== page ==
At Fishermans Wharf, celebrating World Oceans Day comes with the chance to put together an orca skeleton like a puzzle, inspect the crustaceans on harbour debris and peer into a tank full of ‘eel grass’ – one of the world’s most vital and productive habitats.
Families from Victoria and beyond celebrated the ocean with the seventh annual event put on by the Greater Victoria Harbour Authority (GVHA) and Eaglewing tours, with educational and activity booths set up all around the wharf.
“We’ve been doing this event with Eaglewing Tours for the last seven years and it’s continued to grow every year,” said GVHA communications manager Brian Cant. “People are more in tune with what’s going on with the environment and they are certainly more interested in things like ocean-related plastics and marine recovery with the Southern Resident Orcas.”
Conservationists, marine scientists and volunteers represented organizations like Parks Canada, the Georgia Straight Alliance, Sea Change, Watershed Watch, the Canadian Orca Rescue Society and more.
Filled with a passion for B.C. waters and the species that call them home, the enthusiasm for ocean life and conservation was infectious.
“Being able to engage with the community on World Oceans Day about the ocean we work to protect is really important to us,” said Erin Edwards, volunteer coordinator with the Georgia Strait Alliance. The organization has a number of different outreach efforts, including the one on display Sunday about learning the difference between the transient, mammal-eating orcas and the resident fish-eaters.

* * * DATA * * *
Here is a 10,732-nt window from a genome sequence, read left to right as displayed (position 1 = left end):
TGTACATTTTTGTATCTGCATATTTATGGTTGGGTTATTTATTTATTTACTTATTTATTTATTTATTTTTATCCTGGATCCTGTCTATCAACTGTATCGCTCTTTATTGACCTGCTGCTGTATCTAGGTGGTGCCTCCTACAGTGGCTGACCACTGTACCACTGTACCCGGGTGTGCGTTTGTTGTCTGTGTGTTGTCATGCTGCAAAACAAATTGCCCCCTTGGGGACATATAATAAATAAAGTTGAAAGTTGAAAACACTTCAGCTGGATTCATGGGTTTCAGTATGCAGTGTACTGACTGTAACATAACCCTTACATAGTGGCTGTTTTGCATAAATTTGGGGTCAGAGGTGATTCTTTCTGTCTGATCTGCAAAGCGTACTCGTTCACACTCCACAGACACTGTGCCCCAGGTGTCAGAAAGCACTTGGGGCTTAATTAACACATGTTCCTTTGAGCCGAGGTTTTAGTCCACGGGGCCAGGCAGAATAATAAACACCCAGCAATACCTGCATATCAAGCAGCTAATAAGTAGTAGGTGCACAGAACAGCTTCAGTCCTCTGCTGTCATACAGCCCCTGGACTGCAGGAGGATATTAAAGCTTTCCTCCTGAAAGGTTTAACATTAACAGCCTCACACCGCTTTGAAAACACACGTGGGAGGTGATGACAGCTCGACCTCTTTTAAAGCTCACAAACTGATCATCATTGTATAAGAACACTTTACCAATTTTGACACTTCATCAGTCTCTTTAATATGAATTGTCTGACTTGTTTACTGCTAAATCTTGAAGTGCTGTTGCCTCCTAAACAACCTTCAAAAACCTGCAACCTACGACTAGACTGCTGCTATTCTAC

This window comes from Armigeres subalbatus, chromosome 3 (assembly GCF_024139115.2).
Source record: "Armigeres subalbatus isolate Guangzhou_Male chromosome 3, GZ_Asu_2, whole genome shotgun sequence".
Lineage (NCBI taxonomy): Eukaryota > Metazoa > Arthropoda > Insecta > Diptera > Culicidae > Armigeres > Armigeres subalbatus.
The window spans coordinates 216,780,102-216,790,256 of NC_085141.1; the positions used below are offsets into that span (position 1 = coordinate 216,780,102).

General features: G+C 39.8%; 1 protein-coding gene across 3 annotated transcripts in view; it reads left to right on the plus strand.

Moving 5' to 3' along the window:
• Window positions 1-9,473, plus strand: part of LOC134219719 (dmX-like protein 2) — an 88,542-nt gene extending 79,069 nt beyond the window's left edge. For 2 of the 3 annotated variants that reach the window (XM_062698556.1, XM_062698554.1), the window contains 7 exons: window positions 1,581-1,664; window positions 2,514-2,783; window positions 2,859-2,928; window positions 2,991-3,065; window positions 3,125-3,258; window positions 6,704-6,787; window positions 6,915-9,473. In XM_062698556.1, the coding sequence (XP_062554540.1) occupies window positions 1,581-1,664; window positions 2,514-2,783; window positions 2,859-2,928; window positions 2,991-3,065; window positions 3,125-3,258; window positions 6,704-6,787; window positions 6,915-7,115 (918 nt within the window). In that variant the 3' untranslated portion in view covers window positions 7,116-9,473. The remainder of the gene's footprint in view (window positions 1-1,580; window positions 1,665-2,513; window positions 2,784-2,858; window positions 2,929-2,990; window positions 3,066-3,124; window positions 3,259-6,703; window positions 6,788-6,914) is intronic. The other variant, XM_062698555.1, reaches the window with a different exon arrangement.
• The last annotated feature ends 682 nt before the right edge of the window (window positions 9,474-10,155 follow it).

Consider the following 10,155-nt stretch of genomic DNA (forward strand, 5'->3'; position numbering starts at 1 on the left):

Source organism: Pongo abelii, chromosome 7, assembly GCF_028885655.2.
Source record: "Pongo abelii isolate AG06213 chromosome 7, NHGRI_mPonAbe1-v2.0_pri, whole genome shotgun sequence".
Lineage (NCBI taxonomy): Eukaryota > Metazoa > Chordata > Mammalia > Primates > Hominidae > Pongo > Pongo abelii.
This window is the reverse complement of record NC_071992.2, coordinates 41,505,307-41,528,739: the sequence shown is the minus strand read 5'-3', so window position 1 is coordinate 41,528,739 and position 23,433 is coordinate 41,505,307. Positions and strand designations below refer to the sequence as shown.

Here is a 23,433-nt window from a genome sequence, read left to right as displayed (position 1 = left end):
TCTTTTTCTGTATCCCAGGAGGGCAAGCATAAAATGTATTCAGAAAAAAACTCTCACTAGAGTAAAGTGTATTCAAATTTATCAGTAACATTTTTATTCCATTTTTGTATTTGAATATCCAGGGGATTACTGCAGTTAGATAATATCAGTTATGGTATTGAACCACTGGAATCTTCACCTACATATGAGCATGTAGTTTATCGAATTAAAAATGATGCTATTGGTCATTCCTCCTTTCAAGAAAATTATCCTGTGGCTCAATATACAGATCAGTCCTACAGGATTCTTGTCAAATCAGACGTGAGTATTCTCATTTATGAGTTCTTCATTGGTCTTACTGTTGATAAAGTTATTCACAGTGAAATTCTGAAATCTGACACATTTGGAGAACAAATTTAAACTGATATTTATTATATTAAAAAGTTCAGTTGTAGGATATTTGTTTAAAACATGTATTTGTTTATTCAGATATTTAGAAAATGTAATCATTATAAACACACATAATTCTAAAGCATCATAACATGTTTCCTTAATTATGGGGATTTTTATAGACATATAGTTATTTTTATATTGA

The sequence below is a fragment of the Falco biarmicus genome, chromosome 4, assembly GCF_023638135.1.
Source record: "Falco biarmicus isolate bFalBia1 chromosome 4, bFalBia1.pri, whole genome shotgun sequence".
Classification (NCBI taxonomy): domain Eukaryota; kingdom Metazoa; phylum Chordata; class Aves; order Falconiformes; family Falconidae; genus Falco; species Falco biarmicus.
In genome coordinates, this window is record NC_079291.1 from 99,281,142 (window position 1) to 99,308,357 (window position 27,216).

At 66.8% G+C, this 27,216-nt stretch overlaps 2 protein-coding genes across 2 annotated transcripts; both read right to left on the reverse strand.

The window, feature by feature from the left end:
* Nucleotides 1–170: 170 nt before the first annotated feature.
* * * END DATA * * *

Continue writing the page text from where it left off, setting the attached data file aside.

“It’s so important to protect this species at risk, and learn the differences between the killer whales that we see in the area,” Edwards said. “Today has been such a great day because we’ve been able to engage with a lot of youth and kids [and] it’s been really exciting to see their love and passion for the ocean.”
After completing a dive in a small section of the harbour, the Emerald Sea Protection Society (ESPS) pulled up dozens of bottles and large pieces of garbage, including a large circular bin. Marine life had all grown all over the debris, adapting to human carelessness – bu not without a cost.
“You can’t see this looking at the water from here,” said diver and ESPS president Bourton Scott. “What we want to do is bring up some of it so you can say, ‘Wow, this is sitting on the bottom right under our nose and we don’t know about it.’”
It’s the same situation happening across our coasts, and all of the Canadian coast lines and the coast lines of the planet,” Scott added.
Marine scientist Ally Stocks nodded in agreement.
“You can see on people’s faces, just that shock that, ‘That’s right under our feet!’ When all you see is a perfect glassy surface of water.”
Cant is happy to see so many people turning up for World Oceans Day – a cause that he says needs some serious attention.
“Everything that’s in the ecosystem is driven by our world’s oceans, so it’s critically important that we help educate people regardless of their age on how important that is to their day-to-day life and the long-term viability of the planet.”